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LAW AND PRACTICE
WITH CORRECTIONS AND ADDITIONS
Lex et consuetudo Parliamenti. Ista lex est ab omnibus quærenda, à multis ignorata, à paucis cognita.
First Inst. p. 11. (b.)
PRINTED FOR JOSEPH BUTTERWORTH AND SON,
THE apprehension of a speedy Dissolution of
Parliament, in consequence of the late melancholy and unexpected event, has induced the author to republish his work much earlier than he intended, and before he had time to arrange the whole of the Notes, &c. which he had prepared for a new edition ; the errors however of the former edition have been corrected, and many additions made, which it is hoped will render it more useful. These additions relate, principally, to the right of voting arising from the purchase of land-tax; to the subject of inhabitants and rates ; to the Windsor act 17 G. 2, which particularly affects scot and lot boroughs, and, which has been very slightly adverted to in any other treatise; to the admission of burgesses, and the question, whether freemen can claim to be admitted during an election ; to the effect which the receipt of parish relief will have on the right of electors to vote ; to the subject of agency, and those cases, in which candidates have been declared liable for what has been done by others without their approbation or direct consent.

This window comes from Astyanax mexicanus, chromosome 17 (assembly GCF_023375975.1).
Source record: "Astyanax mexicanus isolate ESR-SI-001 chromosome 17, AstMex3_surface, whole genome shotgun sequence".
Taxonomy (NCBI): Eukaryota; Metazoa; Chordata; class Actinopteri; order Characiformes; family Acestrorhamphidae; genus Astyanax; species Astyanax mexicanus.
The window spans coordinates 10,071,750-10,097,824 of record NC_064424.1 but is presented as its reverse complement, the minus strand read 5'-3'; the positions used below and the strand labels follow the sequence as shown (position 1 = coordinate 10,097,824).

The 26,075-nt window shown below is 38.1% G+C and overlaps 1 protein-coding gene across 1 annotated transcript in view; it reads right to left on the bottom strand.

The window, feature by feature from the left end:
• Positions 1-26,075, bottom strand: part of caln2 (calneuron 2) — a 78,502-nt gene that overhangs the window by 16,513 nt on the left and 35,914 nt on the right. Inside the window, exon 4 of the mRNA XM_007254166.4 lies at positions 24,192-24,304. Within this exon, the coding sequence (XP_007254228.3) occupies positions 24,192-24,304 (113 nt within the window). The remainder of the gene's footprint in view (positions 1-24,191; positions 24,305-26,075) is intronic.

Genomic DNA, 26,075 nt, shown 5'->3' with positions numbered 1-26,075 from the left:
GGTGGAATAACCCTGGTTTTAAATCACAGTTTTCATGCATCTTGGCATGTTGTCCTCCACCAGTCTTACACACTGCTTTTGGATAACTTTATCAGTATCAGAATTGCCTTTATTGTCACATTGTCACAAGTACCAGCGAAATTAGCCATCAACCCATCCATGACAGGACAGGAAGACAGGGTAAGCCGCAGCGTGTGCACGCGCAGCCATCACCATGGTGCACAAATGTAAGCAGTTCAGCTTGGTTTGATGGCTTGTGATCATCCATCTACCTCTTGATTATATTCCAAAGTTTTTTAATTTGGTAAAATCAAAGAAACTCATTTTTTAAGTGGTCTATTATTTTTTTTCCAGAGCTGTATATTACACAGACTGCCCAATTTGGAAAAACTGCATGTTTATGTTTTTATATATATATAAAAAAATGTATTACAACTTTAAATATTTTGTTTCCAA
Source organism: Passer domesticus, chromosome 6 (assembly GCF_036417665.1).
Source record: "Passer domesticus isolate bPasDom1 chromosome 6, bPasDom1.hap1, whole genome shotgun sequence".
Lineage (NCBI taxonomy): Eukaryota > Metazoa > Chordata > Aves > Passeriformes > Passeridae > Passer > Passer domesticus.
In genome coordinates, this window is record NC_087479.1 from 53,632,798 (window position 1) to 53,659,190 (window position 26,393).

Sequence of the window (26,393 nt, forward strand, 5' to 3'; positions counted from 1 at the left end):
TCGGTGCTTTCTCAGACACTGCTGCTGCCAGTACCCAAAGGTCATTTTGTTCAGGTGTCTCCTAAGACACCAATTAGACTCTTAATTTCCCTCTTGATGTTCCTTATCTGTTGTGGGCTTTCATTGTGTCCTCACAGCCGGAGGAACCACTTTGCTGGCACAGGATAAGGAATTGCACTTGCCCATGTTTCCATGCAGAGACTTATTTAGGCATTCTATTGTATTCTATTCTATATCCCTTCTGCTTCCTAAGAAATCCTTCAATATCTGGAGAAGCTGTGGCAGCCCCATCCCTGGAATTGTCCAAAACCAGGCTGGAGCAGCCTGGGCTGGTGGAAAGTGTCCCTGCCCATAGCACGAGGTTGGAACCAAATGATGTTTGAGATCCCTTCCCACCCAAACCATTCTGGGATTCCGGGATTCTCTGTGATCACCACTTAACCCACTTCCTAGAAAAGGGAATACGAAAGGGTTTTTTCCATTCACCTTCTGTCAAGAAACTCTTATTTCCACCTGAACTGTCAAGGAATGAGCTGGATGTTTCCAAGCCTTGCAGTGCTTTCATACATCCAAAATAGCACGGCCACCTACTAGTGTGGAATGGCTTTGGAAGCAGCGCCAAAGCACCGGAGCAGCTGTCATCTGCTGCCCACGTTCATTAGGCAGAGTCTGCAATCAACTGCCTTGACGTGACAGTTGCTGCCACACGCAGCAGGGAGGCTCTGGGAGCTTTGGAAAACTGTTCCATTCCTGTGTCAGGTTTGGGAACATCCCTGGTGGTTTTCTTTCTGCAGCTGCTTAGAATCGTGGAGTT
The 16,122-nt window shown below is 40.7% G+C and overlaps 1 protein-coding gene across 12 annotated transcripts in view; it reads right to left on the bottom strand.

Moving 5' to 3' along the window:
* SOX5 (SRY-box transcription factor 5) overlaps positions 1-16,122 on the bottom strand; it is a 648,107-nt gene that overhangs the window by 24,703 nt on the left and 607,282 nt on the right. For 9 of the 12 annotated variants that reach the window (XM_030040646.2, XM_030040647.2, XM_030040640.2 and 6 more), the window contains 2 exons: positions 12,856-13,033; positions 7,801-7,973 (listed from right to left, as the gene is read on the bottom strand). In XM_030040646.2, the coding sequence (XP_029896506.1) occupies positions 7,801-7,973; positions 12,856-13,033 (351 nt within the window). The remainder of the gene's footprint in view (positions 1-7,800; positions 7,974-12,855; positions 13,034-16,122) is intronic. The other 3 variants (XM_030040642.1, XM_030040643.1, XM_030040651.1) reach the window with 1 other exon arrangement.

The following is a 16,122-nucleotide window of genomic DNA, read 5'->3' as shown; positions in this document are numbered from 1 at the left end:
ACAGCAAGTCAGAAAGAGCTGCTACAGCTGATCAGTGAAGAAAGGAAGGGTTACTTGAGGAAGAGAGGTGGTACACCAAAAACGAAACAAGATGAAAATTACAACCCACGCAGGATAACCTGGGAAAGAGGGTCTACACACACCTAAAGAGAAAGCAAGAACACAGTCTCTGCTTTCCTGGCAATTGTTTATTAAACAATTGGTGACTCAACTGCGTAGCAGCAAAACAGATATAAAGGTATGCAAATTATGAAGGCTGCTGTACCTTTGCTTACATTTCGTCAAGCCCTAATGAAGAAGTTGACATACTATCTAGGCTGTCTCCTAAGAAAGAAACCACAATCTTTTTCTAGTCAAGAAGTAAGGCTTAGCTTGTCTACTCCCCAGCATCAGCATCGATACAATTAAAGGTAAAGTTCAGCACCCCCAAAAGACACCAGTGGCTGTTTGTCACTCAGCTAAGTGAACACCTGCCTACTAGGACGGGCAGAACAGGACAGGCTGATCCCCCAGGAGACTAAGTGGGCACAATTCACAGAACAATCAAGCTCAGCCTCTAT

Some late decisions in the court of King's Bench are also given, together with several new points of election law decided by Committees of the House, since the last general election, and a few taken from manuscript cases never yet published, and now in the Author's possession.
All the Acts respecting elections which have passed during the present parliament, have been added to the Appendix, one of which enacts, that lands in Scotland may be included in the qualification of Members to sit in Parliament; and the case which occasioned that statute is also given. The provisions made during the late reign, for the continuance of parliament on demise of the crown, or of a successor or successors, within six months afterwards, will here also be found.
The Index has been much enlarged, with a view to facilitate a reference to the text during the hurry of a poll.
The Author laments that he has not been able to introduce the whole of the subject matter which he had collected; but he trusts it will be found that the work has received as much addition and improvement as the shortness of the time allowed to him would admit.
New-Square, Lincoln's- Inn,